The best thing about podcasts is that you can listen to them while you’re doing other things: Washing dishes, going for a run, coloring, and especially, driving. But there are so many podcasts these days that it’s simply impossible to keep up. New ones are debuting all the time, and it’s hard to know whether they deserve a spot in your feed.
Every week, we highlight new and returning podcasts we couldn’t put down. Whether you’re looking for the latest and greatest or you’re just dipping your toe into the vast ocean of podcasts, we’ll find you something worth listening to. This week, we’ve got podcasts about spies, linguistics, humanity’s future, Beyoncé, and astrology.
Imagine you’re on your way to work, waiting to cross the street. A man sidles up to you and says, “Get out of the country or you’re dead.” That’s spy life.
It’s not just in the movies, either. Jack Barsky, a former KGB agent, tells the tale in the second episode of I Spy, a podcast from Foreign Policy magazine. In the first episode, CIA agent Jonna Mendez discusses her amazing job with one of the coolest titles of all time: Chief of disguise. Not only is the subject matter fascinating, the show is hosted by Margo Martindale, who, as an actor on The Americans, knows a thing or two about spies.
When a Massachusetts Democrat proposed a bill that would “make it a crime to maliciously call someone a ‘bitch,’” Aaron Paul tweeted, “Ummmm … what if it’s in a nice way?? Asking for a friend.” That word, of course, was the catchphrase of his Breaking Bad character, Jesse Pinkman. You might call it his lodestar.
Lodestar is an uncommon word beloved by Vice President Mike Pence, so it raised eyebrows when it popped up in an anonymous New York Times op-ed a year ago. Anonymous is back in the news with a book, and Kavita Pillay, who co-hosts Subtitle with Patrick Cox, wonders if it’s not so much a tell as a red herring. The first episode is a fascinating explainer about forensic linguists, including Robert A. Leonard, whose resume includes singing for Sha Na Na, teaching at Hofstra University, and assisting detectives in murder cases.
Recently, I watched The Society on Netflix, because, based solely on its name I thought it was going to be like The Skulls. It’s nothing like The Skulls. Instead, a group of teens finds themselves in a Lord of the Flies-type situation when their town is suddenly, mysteriously cut off from the world, sans parents. They have to figure out how to function as a civilization, without the internet.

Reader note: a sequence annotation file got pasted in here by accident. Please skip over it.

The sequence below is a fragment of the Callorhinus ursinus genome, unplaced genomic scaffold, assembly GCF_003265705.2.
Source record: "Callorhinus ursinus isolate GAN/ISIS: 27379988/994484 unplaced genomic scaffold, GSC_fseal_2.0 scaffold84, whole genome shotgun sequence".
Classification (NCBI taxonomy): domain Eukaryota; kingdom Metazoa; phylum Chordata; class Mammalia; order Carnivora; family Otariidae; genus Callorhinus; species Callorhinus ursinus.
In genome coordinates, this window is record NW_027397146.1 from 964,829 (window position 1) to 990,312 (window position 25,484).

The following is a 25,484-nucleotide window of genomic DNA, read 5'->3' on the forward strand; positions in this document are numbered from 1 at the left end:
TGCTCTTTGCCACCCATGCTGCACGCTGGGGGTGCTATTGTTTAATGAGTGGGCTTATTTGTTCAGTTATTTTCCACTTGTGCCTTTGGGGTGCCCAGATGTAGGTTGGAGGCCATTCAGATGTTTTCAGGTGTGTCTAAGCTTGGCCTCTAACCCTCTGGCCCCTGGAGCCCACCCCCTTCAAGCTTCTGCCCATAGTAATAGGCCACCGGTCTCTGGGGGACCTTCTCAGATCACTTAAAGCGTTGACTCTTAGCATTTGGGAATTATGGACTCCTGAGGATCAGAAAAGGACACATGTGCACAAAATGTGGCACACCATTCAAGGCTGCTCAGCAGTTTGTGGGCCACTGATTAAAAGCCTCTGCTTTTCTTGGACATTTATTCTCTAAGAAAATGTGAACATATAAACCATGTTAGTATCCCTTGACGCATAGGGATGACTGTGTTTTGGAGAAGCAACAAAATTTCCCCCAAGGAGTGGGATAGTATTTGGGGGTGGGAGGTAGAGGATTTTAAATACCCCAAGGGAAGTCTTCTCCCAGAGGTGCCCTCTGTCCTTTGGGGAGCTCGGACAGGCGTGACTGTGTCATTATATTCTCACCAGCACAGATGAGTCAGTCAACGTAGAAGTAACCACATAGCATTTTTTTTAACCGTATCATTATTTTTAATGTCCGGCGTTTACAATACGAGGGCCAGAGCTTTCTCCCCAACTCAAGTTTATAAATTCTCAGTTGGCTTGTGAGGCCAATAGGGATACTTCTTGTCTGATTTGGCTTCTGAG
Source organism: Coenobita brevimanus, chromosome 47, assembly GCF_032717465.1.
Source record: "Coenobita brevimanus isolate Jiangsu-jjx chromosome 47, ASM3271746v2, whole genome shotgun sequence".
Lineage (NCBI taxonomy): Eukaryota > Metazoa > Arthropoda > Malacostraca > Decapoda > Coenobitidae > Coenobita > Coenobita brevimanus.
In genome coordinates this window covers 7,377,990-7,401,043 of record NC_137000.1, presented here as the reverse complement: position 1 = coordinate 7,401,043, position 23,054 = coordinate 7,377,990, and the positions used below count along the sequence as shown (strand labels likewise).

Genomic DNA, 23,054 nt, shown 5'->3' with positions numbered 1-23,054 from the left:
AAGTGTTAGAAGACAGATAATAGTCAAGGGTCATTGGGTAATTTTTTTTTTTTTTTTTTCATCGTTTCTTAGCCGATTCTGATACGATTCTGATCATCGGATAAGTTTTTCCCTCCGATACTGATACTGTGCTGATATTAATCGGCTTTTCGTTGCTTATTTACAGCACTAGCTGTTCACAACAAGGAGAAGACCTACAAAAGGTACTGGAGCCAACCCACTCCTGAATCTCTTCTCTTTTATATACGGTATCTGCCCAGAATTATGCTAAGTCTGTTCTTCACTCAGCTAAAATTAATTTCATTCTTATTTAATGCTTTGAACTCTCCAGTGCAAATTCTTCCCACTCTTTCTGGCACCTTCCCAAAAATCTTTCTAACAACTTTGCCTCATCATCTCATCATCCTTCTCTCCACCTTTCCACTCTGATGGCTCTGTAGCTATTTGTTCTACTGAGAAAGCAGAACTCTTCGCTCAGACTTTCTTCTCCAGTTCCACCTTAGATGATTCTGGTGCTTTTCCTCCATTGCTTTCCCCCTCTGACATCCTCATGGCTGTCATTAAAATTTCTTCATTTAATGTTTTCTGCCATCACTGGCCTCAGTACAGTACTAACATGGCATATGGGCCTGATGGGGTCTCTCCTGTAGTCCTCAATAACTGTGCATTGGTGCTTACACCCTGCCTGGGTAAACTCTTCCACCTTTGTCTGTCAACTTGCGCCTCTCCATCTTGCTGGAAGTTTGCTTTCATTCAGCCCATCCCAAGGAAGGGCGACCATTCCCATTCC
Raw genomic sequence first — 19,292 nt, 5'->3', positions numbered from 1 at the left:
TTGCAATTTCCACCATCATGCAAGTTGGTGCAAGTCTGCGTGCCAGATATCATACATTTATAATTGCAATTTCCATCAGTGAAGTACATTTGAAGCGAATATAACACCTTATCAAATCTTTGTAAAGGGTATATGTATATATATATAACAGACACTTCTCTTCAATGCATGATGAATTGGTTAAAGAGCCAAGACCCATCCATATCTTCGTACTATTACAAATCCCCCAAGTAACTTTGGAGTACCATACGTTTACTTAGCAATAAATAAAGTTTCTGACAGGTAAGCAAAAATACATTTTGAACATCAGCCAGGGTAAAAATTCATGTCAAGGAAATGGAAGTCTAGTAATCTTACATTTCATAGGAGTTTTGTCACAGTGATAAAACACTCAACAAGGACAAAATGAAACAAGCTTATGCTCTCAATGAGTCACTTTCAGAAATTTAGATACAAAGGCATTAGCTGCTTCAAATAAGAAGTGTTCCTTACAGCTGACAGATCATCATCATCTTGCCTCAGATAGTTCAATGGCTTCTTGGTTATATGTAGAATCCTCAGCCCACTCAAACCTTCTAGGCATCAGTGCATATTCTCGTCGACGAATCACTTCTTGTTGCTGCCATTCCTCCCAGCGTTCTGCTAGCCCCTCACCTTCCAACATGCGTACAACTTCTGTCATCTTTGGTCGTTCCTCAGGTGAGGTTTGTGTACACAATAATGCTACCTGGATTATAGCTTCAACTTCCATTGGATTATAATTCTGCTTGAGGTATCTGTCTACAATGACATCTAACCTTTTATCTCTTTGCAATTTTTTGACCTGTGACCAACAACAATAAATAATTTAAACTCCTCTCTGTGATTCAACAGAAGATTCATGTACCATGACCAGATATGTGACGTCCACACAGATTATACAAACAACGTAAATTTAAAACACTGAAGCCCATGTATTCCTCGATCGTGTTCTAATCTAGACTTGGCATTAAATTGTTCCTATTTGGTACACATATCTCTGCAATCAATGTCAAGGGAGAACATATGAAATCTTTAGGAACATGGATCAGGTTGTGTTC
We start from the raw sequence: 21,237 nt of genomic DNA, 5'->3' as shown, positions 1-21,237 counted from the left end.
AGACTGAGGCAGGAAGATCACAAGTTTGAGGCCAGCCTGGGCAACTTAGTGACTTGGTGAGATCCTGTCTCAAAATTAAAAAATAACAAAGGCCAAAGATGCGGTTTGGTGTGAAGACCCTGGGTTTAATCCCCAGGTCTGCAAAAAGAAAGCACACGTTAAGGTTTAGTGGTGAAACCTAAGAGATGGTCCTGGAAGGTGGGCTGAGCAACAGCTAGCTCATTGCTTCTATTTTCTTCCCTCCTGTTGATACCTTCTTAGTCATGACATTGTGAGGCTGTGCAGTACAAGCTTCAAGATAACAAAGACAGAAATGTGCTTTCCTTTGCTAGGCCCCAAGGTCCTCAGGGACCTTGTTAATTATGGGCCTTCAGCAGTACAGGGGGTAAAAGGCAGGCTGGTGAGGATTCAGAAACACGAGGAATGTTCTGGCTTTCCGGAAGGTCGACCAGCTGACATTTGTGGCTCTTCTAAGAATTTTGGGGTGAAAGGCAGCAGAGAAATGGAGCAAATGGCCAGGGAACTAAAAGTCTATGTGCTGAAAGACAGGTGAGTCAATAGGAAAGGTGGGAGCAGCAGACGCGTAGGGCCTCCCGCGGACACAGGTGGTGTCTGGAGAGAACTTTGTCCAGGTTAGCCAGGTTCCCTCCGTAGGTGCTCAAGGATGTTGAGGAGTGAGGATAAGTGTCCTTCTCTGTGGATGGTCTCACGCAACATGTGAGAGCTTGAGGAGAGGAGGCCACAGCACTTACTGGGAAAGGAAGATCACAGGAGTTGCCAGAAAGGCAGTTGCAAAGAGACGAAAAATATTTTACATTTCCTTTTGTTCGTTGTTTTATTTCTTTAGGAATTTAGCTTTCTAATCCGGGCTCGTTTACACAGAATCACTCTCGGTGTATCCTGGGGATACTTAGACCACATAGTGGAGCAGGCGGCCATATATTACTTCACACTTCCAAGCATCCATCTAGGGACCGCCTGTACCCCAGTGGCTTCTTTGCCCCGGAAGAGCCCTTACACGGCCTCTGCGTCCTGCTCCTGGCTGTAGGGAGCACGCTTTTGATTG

The apocalypse is where Life Cycle begins. Hosts John Holten and Eva Kelley talk to philosophy professors, Ph.D. candidates, and other experts about the future of humanity and the many directions it could take. I don’t normally recommend podcasts from brands (this one is from Klang Games), but the first episode tied together William Butler Yeats, Erwin Schrödinger, and Immanuel Kant, and I was hooked.
In October, Mathew Knowles announced a forthcoming album from Girls Tyme. That’s not a new group; three of the members went on to form Destiny’s Child. Mathew Knowles is, of course, Beyoncé’s father.
He’s a big presence in the first episode of Making Beyoncé, a three-part podcast that explains how a young girl from Houston became a megastar. Host Jill Hopkins also talks to Beyoncé’s former dance teacher and Ashley Davis, an erstwhile member of Girls Tyme. The group’s producers thought that even at 9 years old, Beyoncé had a star quality that made her a natural lead for the group. Already, she was Sasha Fierce on stage, even if she was otherwise shy.
In middle school, my science fair project was about tracking the accuracy of horoscopes by asking my classmates how much had come true on a daily basis. As a terrible scientist, I wasn’t rigorous in my data collection and ended up making up a bunch of random stats. I feel very guilty about this now, though I’m not sure the results would’ve been much different if I’d actually properly conducted the experiment.
Astrology is everywhere these days, but I don’t think I’d heard about anything like Jess Abbott’s take on it until I listened to Astro Blast. She hosts it with Chris Farren, who knows nothing about the subject. Abbott studies psychological astrology, and for her that means using a birth chart to examine who you are and the choices you make. She’s less interested in how celestial bodies influence your current events and more focused on how you’re reacting to what’s happening. Both Abbott and Farren are musicians, as is producer Jenny Owen Youngs. In relation to their star charts, Abbott asks three probing questions to fellow musicians, like Mike Kinsella and Kevin Devine: What is your purpose, what makes you feel safe, and what fictional character do you aspire to be like.
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